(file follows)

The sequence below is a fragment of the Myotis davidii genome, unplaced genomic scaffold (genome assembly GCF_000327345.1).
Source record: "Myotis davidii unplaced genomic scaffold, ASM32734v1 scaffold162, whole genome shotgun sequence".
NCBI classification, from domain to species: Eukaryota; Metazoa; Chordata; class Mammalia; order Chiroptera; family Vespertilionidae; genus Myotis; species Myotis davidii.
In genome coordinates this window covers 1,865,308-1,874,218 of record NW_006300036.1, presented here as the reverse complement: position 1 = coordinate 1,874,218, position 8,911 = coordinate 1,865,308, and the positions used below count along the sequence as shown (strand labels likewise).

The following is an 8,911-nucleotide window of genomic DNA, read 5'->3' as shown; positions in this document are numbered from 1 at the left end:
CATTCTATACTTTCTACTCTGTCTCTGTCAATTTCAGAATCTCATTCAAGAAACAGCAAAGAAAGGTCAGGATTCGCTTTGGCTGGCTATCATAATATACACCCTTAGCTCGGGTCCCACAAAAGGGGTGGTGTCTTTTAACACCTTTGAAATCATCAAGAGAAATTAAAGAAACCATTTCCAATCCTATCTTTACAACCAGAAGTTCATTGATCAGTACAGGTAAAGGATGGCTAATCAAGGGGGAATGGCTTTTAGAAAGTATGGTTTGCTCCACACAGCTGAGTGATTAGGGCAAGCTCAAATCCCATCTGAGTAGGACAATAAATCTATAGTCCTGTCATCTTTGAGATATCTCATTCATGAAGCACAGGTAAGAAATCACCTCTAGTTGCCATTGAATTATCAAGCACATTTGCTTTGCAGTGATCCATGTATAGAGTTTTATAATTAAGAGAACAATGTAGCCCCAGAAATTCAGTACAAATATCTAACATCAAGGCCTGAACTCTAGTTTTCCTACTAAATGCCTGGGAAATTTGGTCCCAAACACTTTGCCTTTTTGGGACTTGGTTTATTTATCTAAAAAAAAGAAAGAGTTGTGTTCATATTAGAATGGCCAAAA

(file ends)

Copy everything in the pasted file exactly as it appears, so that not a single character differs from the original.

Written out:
The sequence below is a fragment of the Myotis davidii genome, unplaced genomic scaffold (genome assembly GCF_000327345.1).
Source record: "Myotis davidii unplaced genomic scaffold, ASM32734v1 scaffold162, whole genome shotgun sequence".
NCBI classification, from domain to species: Eukaryota; Metazoa; Chordata; class Mammalia; order Chiroptera; family Vespertilionidae; genus Myotis; species Myotis davidii.
In genome coordinates this window covers 1,865,308-1,874,218 of record NW_006300036.1, presented here as the reverse complement: position 1 = coordinate 1,874,218, position 8,911 = coordinate 1,865,308, and the positions used below count along the sequence as shown (strand labels likewise).

The following is an 8,911-nucleotide window of genomic DNA, read 5'->3' as shown; positions in this document are numbered from 1 at the left end:
CATTCTATACTTTCTACTCTGTCTCTGTCAATTTCAGAATCTCATTCAAGAAACAGCAAAGAAAGGTCAGGATTCGCTTTGGCTGGCTATCATAATATACACCCTTAGCTCGGGTCCCACAAAAGGGGTGGTGTCTTTTAACACCTTTGAAATCATCAAGAGAAATTAAAGAAACCATTTCCAATCCTATCTTTACAACCAGAAGTTCATTGATCAGTACAGGTAAAGGATGGCTAATCAAGGGGGAATGGCTTTTAGAAAGTATGGTTTGCTCCACACAGCTGAGTGATTAGGGCAAGCTCAAATCCCATCTGAGTAGGACAATAAATCTATAGTCCTGTCATCTTTGAGATATCTCATTCATGAAGCACAGGTAAGAAATCACCTCTAGTTGCCATTGAATTATCAAGCACATTTGCTTTGCAGTGATCCATGTATAGAGTTTTATAATTAAGAGAACAATGTAGCCCCAGAAATTCAGTACAAATATCTAACATCAAGGCCTGAACTCTAGTTTTCCTACTAAATGCCTGGGAAATTTGGTCCCAAACACTTTGCCTTTTTGGGACTTGGTTTATTTATCTAAAAAAAAGAAAGAGTTGTGTTCATATTAGAATGGCCAAAA